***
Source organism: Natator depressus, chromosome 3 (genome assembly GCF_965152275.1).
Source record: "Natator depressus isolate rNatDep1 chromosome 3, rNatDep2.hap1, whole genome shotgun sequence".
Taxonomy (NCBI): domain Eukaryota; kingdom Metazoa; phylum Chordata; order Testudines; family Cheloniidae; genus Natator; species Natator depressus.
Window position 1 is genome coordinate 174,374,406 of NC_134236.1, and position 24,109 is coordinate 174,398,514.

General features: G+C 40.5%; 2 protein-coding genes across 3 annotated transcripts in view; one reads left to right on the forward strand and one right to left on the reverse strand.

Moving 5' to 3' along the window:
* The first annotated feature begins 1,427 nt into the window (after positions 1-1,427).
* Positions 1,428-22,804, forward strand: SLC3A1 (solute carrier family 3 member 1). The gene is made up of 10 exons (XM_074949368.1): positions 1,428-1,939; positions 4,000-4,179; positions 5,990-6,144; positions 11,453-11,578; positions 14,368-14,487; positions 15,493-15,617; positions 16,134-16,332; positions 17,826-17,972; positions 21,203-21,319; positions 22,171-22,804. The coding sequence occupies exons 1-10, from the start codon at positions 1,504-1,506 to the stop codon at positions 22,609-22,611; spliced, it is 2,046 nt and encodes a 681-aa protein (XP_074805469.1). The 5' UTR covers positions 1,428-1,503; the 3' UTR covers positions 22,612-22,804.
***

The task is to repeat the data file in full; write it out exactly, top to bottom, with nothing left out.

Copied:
Source organism: Natator depressus, chromosome 3 (genome assembly GCF_965152275.1).
Source record: "Natator depressus isolate rNatDep1 chromosome 3, rNatDep2.hap1, whole genome shotgun sequence".
Taxonomy (NCBI): domain Eukaryota; kingdom Metazoa; phylum Chordata; order Testudines; family Cheloniidae; genus Natator; species Natator depressus.
Window position 1 is genome coordinate 174,374,406 of NC_134236.1, and position 24,109 is coordinate 174,398,514.

General features: G+C 40.5%; 2 protein-coding genes across 3 annotated transcripts in view; one reads left to right on the forward strand and one right to left on the reverse strand.

Moving 5' to 3' along the window:
* The first annotated feature begins 1,427 nt into the window (after positions 1-1,427).
* Positions 1,428-22,804, forward strand: SLC3A1 (solute carrier family 3 member 1). The gene is made up of 10 exons (XM_074949368.1): positions 1,428-1,939; positions 4,000-4,179; positions 5,990-6,144; positions 11,453-11,578; positions 14,368-14,487; positions 15,493-15,617; positions 16,134-16,332; positions 17,826-17,972; positions 21,203-21,319; positions 22,171-22,804. The coding sequence occupies exons 1-10, from the start codon at positions 1,504-1,506 to the stop codon at positions 22,609-22,611; spliced, it is 2,046 nt and encodes a 681-aa protein (XP_074805469.1). The 5' UTR covers positions 1,428-1,503; the 3' UTR covers positions 22,612-22,804.